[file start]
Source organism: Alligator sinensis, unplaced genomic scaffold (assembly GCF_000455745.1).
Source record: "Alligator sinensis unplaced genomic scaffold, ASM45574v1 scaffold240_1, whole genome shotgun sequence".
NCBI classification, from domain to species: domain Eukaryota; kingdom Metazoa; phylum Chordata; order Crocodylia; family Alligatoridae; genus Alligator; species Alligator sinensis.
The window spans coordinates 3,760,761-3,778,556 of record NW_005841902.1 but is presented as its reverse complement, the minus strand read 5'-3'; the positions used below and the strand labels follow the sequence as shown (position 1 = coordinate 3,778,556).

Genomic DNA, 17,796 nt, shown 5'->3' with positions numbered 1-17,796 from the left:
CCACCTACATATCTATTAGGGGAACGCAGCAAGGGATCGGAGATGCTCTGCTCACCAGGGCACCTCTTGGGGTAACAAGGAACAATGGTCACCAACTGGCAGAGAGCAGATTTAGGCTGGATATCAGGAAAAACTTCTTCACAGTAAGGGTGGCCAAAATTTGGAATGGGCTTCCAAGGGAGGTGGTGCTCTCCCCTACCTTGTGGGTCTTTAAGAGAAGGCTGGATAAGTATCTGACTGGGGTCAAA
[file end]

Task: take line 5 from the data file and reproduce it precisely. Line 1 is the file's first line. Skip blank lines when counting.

Genomic DNA, 17,796 nt, shown 5'->3' with positions numbered 1-17,796 from the left: